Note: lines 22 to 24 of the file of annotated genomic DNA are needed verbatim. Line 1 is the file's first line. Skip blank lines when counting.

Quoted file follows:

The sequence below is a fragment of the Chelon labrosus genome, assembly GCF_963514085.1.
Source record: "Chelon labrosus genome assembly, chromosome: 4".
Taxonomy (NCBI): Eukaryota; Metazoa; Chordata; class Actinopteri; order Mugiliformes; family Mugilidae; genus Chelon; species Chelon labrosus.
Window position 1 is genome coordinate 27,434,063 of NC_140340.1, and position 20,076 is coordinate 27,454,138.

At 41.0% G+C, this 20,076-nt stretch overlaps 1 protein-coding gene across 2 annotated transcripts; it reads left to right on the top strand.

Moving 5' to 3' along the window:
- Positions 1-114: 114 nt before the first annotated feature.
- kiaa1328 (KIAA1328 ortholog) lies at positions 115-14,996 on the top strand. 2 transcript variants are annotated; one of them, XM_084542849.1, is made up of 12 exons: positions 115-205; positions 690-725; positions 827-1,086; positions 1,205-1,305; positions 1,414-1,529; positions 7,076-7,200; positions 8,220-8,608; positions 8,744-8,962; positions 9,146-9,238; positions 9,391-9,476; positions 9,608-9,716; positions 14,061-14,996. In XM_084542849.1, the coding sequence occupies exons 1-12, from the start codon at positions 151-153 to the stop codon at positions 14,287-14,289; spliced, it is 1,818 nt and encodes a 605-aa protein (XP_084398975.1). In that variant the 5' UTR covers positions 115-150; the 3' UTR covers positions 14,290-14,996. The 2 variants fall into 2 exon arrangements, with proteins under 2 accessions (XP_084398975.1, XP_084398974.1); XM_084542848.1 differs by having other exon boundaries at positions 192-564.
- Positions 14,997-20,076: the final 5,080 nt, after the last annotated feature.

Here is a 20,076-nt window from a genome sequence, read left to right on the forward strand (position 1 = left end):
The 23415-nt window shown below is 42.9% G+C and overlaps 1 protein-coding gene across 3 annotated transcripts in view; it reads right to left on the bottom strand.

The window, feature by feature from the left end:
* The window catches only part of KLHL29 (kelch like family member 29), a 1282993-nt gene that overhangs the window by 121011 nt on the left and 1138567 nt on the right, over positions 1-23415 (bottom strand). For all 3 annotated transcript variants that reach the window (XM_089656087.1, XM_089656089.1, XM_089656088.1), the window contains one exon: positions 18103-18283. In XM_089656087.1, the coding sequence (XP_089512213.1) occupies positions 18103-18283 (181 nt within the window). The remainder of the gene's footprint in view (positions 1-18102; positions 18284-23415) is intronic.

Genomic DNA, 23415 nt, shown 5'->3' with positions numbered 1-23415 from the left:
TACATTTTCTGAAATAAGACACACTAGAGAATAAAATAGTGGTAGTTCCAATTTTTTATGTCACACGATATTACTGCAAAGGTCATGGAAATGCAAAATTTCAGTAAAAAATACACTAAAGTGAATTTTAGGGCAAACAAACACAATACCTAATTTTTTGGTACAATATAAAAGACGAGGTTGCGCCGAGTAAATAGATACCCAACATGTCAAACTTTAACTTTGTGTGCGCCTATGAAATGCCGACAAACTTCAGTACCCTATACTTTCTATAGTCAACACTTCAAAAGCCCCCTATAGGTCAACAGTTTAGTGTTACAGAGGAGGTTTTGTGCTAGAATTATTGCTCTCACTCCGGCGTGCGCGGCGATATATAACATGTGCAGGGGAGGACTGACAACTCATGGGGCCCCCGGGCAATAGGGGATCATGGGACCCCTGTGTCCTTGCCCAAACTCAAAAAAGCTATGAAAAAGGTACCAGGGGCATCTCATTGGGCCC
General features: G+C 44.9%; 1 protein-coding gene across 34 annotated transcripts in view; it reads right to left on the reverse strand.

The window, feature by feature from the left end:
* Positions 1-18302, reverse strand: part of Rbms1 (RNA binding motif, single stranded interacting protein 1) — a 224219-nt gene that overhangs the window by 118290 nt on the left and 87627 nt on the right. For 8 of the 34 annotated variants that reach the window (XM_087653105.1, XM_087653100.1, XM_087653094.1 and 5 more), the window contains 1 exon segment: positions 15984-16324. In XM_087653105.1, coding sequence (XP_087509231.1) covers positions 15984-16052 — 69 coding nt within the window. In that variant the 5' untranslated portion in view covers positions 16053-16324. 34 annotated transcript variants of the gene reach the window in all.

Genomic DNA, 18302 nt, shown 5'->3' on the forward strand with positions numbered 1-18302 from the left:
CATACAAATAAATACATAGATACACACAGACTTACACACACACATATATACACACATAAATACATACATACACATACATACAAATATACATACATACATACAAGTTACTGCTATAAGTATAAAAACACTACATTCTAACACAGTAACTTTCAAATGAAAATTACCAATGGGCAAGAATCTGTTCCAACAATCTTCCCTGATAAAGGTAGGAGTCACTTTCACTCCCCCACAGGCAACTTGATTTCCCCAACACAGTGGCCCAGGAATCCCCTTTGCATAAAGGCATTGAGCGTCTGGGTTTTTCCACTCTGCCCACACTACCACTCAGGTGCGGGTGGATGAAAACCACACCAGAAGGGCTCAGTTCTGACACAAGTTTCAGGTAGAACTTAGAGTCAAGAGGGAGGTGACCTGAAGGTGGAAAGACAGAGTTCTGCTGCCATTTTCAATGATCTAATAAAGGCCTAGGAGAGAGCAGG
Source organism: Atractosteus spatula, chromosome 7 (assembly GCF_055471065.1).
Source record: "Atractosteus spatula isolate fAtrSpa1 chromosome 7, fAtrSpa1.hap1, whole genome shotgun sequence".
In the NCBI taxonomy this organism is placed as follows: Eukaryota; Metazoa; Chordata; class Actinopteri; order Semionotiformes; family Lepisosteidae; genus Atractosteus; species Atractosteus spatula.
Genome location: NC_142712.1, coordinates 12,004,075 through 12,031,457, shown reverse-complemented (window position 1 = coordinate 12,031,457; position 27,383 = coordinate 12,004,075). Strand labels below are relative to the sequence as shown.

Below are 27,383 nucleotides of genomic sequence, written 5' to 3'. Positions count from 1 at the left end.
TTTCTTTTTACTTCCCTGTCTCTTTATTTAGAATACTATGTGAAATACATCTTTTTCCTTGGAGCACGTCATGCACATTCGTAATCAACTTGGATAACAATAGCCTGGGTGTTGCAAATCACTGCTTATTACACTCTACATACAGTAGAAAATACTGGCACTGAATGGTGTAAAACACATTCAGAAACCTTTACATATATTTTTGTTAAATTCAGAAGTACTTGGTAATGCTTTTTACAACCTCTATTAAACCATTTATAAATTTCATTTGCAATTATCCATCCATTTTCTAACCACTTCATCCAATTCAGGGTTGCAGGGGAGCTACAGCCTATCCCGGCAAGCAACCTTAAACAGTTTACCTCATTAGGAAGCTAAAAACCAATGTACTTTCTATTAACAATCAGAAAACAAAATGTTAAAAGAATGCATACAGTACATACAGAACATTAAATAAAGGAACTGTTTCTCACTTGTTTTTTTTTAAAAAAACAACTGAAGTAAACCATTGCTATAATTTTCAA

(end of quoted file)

Source record: "Atractosteus spatula isolate fAtrSpa1 chromosome 7, fAtrSpa1.hap1, whole genome shotgun sequence".
In the NCBI taxonomy this organism is placed as follows: Eukaryota; Metazoa; Chordata; class Actinopteri; order Semionotiformes; family Lepisosteidae; genus Atractosteus; species Atractosteus spatula.
Genome location: NC_142712.1, coordinates 12,004,075 through 12,031,457, shown reverse-complemented (window position 1 = coordinate 12,031,457; position 27,383 = coordinate 12,004,075). Strand labels below are relative to the sequence as shown.